April 1978

A Rapid Method for the Diagnosis of Acute Uric Acid Nephropathy

Author Affiliations

From the Departments of Medicine, Division of Rheumatic and Genetic Diseases, Duke University Medical Center, Durham, NC (Drs Kelley and Holmes), and University Hospital, University of Western Ontario, London, Ontario, Canada (Dr Kelton). Dr Kelley is now with the Department of Medicine, University of Michigan Medical School, Ann Arbor. Dr Holmes is an investigator with the Howard Hughes Medical Institute.

Arch Intern Med. 1978;138(4):612-615. doi:10.1001/archinte.1978.03630280074023

Acute uric acid nephropathy is a reversible type of renal failure that results from the deposition of uric acid crystals in the collecting tubules. The present study has compared a number of laboratory tests in 5 patients with a clinical diagnosis of this disorder and 27 patients with acute renal failure of other causes. Neither the serum creatinine, BUN, serum urate concentrations, nor the ratio of serum urate:BUN differentiated between these two groups of patients. However, the ratio of uric acid to creatinine concentration on a random urine specimen did differentiate between these two patient populations. All patients with uric acid nephropathy had a ratio greater than 1.0, while all patients with other types of acute renal failure had ratios of less than 1.0.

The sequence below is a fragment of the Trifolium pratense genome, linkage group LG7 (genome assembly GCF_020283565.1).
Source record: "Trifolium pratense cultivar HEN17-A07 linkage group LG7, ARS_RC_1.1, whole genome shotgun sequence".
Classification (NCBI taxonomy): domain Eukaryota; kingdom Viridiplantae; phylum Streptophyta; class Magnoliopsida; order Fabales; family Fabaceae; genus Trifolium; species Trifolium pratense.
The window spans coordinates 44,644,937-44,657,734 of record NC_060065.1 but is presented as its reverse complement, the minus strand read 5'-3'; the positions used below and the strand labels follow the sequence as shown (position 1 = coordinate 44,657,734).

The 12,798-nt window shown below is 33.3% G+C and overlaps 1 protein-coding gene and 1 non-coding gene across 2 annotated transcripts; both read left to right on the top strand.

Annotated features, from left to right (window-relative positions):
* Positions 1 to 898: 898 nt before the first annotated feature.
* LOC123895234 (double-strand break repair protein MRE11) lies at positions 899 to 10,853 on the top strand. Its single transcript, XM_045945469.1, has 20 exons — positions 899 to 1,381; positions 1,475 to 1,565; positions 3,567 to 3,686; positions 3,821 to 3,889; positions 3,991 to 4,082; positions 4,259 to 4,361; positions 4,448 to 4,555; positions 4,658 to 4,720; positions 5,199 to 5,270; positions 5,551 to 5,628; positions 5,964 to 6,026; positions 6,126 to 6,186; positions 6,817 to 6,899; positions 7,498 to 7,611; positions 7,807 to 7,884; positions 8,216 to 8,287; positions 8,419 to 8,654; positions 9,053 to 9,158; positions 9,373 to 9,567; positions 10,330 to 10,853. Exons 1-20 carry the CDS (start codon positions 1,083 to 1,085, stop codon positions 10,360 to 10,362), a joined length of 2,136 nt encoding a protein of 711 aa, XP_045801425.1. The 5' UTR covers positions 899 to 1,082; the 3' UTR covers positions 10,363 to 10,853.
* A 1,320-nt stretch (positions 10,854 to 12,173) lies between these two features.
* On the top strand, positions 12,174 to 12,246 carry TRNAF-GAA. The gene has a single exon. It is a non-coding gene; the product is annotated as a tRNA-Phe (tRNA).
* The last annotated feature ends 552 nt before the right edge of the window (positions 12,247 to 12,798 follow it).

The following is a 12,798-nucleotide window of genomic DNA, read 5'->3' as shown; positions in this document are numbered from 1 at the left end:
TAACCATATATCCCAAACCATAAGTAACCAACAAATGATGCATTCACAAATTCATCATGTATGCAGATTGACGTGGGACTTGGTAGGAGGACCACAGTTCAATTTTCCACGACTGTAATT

(Arch Intern Med 138:612-615, 1978)